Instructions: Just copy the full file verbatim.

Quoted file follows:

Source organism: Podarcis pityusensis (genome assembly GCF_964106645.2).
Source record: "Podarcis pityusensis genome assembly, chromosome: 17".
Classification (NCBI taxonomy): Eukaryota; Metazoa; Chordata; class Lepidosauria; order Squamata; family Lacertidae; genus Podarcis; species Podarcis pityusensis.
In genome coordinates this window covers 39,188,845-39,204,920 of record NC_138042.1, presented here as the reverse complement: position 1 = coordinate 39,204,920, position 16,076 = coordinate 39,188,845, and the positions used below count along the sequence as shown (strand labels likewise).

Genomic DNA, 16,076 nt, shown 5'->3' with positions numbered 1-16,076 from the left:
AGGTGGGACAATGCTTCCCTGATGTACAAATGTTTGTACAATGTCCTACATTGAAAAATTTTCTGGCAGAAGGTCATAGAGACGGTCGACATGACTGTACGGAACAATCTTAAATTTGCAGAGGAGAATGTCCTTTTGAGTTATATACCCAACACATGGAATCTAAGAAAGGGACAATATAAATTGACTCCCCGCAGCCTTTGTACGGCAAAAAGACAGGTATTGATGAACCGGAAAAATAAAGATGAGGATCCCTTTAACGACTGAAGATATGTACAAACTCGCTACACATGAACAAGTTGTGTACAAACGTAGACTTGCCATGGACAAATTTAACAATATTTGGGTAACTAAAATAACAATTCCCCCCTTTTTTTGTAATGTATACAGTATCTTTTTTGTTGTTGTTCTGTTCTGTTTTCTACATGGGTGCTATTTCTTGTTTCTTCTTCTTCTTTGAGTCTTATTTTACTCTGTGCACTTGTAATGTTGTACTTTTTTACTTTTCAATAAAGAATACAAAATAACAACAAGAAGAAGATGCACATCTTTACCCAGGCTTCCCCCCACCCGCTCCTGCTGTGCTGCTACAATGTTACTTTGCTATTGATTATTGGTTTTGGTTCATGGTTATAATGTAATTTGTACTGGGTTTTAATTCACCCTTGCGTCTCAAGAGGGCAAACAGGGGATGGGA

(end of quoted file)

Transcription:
Source organism: Podarcis pityusensis (genome assembly GCF_964106645.2).
Source record: "Podarcis pityusensis genome assembly, chromosome: 17".
Classification (NCBI taxonomy): Eukaryota; Metazoa; Chordata; class Lepidosauria; order Squamata; family Lacertidae; genus Podarcis; species Podarcis pityusensis.
In genome coordinates this window covers 39,188,845-39,204,920 of record NC_138042.1, presented here as the reverse complement: position 1 = coordinate 39,204,920, position 16,076 = coordinate 39,188,845, and the positions used below count along the sequence as shown (strand labels likewise).

Genomic DNA, 16,076 nt, shown 5'->3' with positions numbered 1-16,076 from the left:
AGGTGGGACAATGCTTCCCTGATGTACAAATGTTTGTACAATGTCCTACATTGAAAAATTTTCTGGCAGAAGGTCATAGAGACGGTCGACATGACTGTACGGAACAATCTTAAATTTGCAGAGGAGAATGTCCTTTTGAGTTATATACCCAACACATGGAATCTAAGAAAGGGACAATATAAATTGACTCCCCGCAGCCTTTGTACGGCAAAAAGACAGGTATTGATGAACCGGAAAAATAAAGATGAGGATCCCTTTAACGACTGAAGATATGTACAAACTCGCTACACATGAACAAGTTGTGTACAAACGTAGACTTGCCATGGACAAATTTAACAATATTTGGGTAACTAAAATAACAATTCCCCCCTTTTTTTGTAATGTATACAGTATCTTTTTTGTTGTTGTTCTGTTCTGTTTTCTACATGGGTGCTATTTCTTGTTTCTTCTTCTTCTTTGAGTCTTATTTTACTCTGTGCACTTGTAATGTTGTACTTTTTTACTTTTCAATAAAGAATACAAAATAACAACAAGAAGAAGATGCACATCTTTACCCAGGCTTCCCCCCACCCGCTCCTGCTGTGCTGCTACAATGTTACTTTGCTATTGATTATTGGTTTTGGTTCATGGTTATAATGTAATTTGTACTGGGTTTTAATTCACCCTTGCGTCTCAAGAGGGCAAACAGGGGATGGGA